The Big Empty - Locking in the Actors

Last Update: 13 November 2003
(
You need a browser capable of viewing tables to see this page properly)

 
Jon Favreau has worked with many first-time directors. A talented
director in his own right, Favreau has a good eye for material and a
sense for what it takes to be a good director and make a good movie. "I
usually read a script until I don't like it," says Favreau. "After 12
pages of The Big Empty, I called my agent and said 'I want to meet this
guy.'
 
"Steve's script is so well written," he continues. "It's all on the
page. The dialogue is unique and compelling and he drew on the noir
genre, turned it on its ear a little, and threw in a bit of a sci-fi
feel. I don't do parts like this very often, but this is such a
stylized piece and it has everything I like, especially in an
independent film. And on top of all of that, John Person is who I would
be if I hadn't gotten a break!"
 
"Jon called me after he read the script," adds Gregg Daniel. "As soon
as he said 'It's the first script I've read that I thought I wrote
myself,' I knew then that we had our lead!"
 
Steve Anderson's passionate determination to bring his vision to the
screen, coupled with his talented writing, spoke to everyone who read
the script. The caliber of actors he was able to attract is true
testament to this talent.
 
Kelsey Grammer was drawn to both the provocative style and mystery of
the story and the independent spirit of the filmmakers. "I don't have a
lot of time to do films," says the star of television's top rated
"Frasier." "I enjoy the pioneer spirit that comes with making an
independent film: everyone's there for the right reasons and has a
passion for what they are doing. I feel obligated to try different
things once in a while and shake it up a little. For me, Agent Banks is
my rendition of Tommy Lee Jones in The Fugitive. He is this relentless,
strange man who pursues his target and has a bit of a sense of humor
about what he's doing. He's a bit of a freak, but he fits into this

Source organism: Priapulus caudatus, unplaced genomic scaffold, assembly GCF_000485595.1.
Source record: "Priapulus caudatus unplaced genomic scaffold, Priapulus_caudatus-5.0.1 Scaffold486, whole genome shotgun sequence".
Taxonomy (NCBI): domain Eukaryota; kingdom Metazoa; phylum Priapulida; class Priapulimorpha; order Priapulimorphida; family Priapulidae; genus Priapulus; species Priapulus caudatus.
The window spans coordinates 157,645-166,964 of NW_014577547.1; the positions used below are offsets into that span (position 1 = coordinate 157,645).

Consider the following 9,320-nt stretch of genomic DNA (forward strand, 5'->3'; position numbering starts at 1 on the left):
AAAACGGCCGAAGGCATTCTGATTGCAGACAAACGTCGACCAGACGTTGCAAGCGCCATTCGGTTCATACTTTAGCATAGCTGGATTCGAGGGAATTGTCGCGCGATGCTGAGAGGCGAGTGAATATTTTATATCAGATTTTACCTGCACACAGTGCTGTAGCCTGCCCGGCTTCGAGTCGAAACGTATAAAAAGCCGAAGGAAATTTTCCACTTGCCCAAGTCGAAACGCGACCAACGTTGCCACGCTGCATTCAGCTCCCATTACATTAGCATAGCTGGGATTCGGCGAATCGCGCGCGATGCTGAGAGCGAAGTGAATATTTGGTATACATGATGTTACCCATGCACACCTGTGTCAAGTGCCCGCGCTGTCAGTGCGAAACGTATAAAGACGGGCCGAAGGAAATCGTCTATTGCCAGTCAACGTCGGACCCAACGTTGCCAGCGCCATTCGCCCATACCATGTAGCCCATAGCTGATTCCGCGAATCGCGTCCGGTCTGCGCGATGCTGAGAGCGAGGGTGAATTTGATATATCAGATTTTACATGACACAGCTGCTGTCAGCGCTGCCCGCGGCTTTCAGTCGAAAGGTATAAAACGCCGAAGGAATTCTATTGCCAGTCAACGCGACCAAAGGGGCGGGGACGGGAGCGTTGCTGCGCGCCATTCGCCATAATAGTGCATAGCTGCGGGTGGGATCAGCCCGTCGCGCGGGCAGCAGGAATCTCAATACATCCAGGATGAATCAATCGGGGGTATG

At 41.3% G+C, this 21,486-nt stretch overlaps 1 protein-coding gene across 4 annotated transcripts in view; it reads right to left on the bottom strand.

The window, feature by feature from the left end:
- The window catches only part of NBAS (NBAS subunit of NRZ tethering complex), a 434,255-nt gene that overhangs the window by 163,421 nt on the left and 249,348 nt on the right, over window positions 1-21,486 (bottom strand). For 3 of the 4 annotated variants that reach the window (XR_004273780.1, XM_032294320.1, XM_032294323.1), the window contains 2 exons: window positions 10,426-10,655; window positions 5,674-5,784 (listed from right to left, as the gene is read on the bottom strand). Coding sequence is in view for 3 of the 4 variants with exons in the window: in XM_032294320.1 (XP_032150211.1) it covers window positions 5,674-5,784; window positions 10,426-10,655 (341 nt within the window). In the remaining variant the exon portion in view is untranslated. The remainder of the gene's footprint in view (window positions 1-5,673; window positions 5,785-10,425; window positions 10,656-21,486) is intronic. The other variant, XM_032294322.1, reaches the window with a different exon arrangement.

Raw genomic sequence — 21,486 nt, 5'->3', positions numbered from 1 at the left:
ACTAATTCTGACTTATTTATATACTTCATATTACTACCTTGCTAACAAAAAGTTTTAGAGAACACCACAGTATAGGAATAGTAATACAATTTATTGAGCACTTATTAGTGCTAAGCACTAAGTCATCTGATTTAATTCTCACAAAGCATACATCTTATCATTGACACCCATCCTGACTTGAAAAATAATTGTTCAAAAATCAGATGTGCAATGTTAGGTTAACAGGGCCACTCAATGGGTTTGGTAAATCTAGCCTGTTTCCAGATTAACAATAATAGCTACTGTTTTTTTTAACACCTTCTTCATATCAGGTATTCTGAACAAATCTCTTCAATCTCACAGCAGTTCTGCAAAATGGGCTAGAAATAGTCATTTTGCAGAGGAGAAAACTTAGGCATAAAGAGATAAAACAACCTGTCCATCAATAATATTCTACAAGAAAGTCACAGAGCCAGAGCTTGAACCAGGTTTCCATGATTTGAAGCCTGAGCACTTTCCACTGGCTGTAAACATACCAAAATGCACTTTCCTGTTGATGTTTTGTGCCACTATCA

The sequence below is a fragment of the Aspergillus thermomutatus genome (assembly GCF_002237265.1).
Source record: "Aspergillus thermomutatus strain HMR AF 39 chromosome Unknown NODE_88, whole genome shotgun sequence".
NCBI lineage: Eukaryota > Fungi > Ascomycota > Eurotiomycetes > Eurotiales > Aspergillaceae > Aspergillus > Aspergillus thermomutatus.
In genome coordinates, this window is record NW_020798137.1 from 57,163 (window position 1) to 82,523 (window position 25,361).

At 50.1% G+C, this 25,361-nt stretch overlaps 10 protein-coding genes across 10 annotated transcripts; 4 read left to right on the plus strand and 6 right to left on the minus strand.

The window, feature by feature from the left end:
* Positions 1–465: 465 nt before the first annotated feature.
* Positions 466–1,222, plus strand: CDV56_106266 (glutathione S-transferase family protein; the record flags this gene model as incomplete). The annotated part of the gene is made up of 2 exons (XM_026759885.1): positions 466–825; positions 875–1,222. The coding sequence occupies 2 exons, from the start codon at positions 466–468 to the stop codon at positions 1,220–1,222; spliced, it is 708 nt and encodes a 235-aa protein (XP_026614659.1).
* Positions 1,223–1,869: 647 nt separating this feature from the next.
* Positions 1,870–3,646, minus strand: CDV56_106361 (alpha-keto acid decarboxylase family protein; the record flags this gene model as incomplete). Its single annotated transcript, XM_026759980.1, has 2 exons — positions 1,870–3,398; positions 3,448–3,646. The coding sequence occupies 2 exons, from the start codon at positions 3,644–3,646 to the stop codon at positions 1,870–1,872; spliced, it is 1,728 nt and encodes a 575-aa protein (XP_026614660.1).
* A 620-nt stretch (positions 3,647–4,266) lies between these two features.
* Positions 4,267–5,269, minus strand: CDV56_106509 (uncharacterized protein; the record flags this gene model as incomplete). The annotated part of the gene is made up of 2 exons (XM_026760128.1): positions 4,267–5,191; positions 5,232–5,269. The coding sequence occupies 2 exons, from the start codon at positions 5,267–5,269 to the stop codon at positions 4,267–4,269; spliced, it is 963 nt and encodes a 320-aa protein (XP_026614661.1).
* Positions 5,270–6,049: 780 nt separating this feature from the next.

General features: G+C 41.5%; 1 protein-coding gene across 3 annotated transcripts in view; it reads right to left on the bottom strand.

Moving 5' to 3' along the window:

freaky little world Steve Anderson has created so well."
 
Daryl Hannah, who portrays the sexy and grounded Stella, agrees. "With
indie films, everyone is there because they want to be there, not just
for the paycheck. The film becomes more of a labor of love and because
of that there's always a better energy on set, which ultimately
translates onto the screen."
 
Joey Lauren Adams portrays Grace, the sweet girl-next-door (literally).
Her experience with the first-time director was one she looks back upon
fondly. "I have a lot of respect for Steve as both a writer and
director," says the actress. "I long to work with directors who give
good direction that I've not thought of. He has a great way of coming
up with direction that's not the obvious choice. I would actually get
excited to do the next take with his direction. That doesn't happen to
me a lot. For example, there is a scene when Cowboy is holding a gun to
my head and my initial inclination was to turn away from the gun
because I was afraid. But Steve came up to me and said 'turn towards
the gun.' So I turned toward the gun and it made it creepier. It sent
out a subliminal message about Cowboy, and how his character is so
charismatic and can pull you in. The scene was so much better for that
direction. Steve actually directs as though he's acted before."
 
Having recently done a film with Jon Favreau (Made), Bud Cort quickly
came on board as the strange neighbor, Neely. For Cort, the opportunity
to work with Favreau again was appealing, but ultimately the script is
what drew him in. "I loved the darkly funny, incredible dialogue in
this script," he says. "It would have been easy to go overboard on
something like this, so the trick was to keep balance. But I work
backwards from the text and the words were there, so I took a little
from a few neighbors I've had over the years in New York, worked them
into Steve's words and came up with Neely.
 
"Neely is a guy on a mission," the actor continues. "He's a bit of a
dirt bag and a lower level messenger, but he's aspiring to greatness."

Press Notes Main Page
Soundtrack Info 
About the Production
Locking in the Actors
Let's Put Baker on the Map!
Subliminally Speaking
 
About the Cast
- Jon Favreau
- Rachael Leigh Cook
- Kelsey Grammer
- Sean Bean
- Daryl Hannah
- Adam Beach
- Joey Lauren Adams
- Melora Walters
- Jon Gries
- Bud Cort
- Gary Farmer
- Brent Briscoe
 About the Filmmakers
- Steve Anderson (Director)
- Doug Mankoff (Producer)
- Gregg L. Daniel (Producer)
- Andrew Spaulding (Producer)
- Keith Resnick (Producer)
- Steve Bickel (Executive Producer)
- Jeffrey Kramer (Executive Producer)
- Steven G. Kaplan (Executive Producer)
- Peter Wetherell (Executive Producer)
- Jory Weitz (Casting Director)
- Scott Scalise (Film Editor)
- Aaron Osborne (Production Designer)
- Chris Manley (Director of Photography)
- Brian Tyler (Music Composer)
- Dondi Bastone (Music Supervisor)
- Kristin M. Burke (Costume Designer)

x

Return to The Big Empty Main Page

Return to Films & TV

Return to The Compleat Sean Bean Main Page